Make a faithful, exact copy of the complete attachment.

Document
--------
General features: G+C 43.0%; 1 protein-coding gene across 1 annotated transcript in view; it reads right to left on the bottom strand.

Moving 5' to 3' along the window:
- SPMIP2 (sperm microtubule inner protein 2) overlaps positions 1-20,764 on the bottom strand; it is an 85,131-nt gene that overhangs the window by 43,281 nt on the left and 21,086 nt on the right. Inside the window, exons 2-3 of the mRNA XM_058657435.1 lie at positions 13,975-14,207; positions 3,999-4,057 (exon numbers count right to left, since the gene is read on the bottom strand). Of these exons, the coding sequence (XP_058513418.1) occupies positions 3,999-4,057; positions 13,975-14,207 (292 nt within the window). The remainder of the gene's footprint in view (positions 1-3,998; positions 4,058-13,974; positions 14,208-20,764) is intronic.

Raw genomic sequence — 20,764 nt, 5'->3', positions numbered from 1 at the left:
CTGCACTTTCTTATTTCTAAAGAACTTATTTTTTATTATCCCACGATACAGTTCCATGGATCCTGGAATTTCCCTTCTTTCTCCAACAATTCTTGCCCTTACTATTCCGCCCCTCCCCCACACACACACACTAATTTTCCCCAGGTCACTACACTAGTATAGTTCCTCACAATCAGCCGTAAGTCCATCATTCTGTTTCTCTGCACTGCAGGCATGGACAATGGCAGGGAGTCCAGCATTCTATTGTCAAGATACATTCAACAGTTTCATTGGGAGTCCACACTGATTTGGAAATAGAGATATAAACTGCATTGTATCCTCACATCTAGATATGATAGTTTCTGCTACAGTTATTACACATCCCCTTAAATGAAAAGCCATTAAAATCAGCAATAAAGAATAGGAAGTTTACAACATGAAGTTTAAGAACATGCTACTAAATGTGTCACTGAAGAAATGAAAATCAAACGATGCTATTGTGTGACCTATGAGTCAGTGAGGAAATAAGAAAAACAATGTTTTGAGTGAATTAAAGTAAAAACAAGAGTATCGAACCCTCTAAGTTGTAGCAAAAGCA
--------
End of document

General features: G+C 43.0%; 1 protein-coding gene across 1 annotated transcript in view; it reads right to left on the bottom strand.

Moving 5' to 3' along the window:
- SPMIP2 (sperm microtubule inner protein 2) overlaps positions 1-20,764 on the bottom strand; it is an 85,131-nt gene that overhangs the window by 43,281 nt on the left and 21,086 nt on the right. Inside the window, exons 2-3 of the mRNA XM_058657435.1 lie at positions 13,975-14,207; positions 3,999-4,057 (exon numbers count right to left, since the gene is read on the bottom strand). Of these exons, the coding sequence (XP_058513418.1) occupies positions 3,999-4,057; positions 13,975-14,207 (292 nt within the window). The remainder of the gene's footprint in view (positions 1-3,998; positions 4,058-13,974; positions 14,208-20,764) is intronic.

Raw genomic sequence — 20,764 nt, 5'->3', positions numbered from 1 at the left:
CTGCACTTTCTTATTTCTAAAGAACTTATTTTTTATTATCCCACGATACAGTTCCATGGATCCTGGAATTTCCCTTCTTTCTCCAACAATTCTTGCCCTTACTATTCCGCCCCTCCCCCACACACACACACTAATTTTCCCCAGGTCACTACACTAGTATAGTTCCTCACAATCAGCCGTAAGTCCATCATTCTGTTTCTCTGCACTGCAGGCATGGACAATGGCAGGGAGTCCAGCATTCTATTGTCAAGATACATTCAACAGTTTCATTGGGAGTCCACACTGATTTGGAAATAGAGATATAAACTGCATTGTATCCTCACATCTAGATATGATAGTTTCTGCTACAGTTATTACACATCCCCTTAAATGAAAAGCCATTAAAATCAGCAATAAAGAATAGGAAGTTTACAACATGAAGTTTAAGAACATGCTACTAAATGTGTCACTGAAGAAATGAAAATCAAACGATGCTATTGTGTGACCTATGAGTCAGTGAGGAAATAAGAAAAACAATGTTTTGAGTGAATTAAAGTAAAAACAAGAGTATCGAACCCTCTAAGTTGTAGCAAAAGCA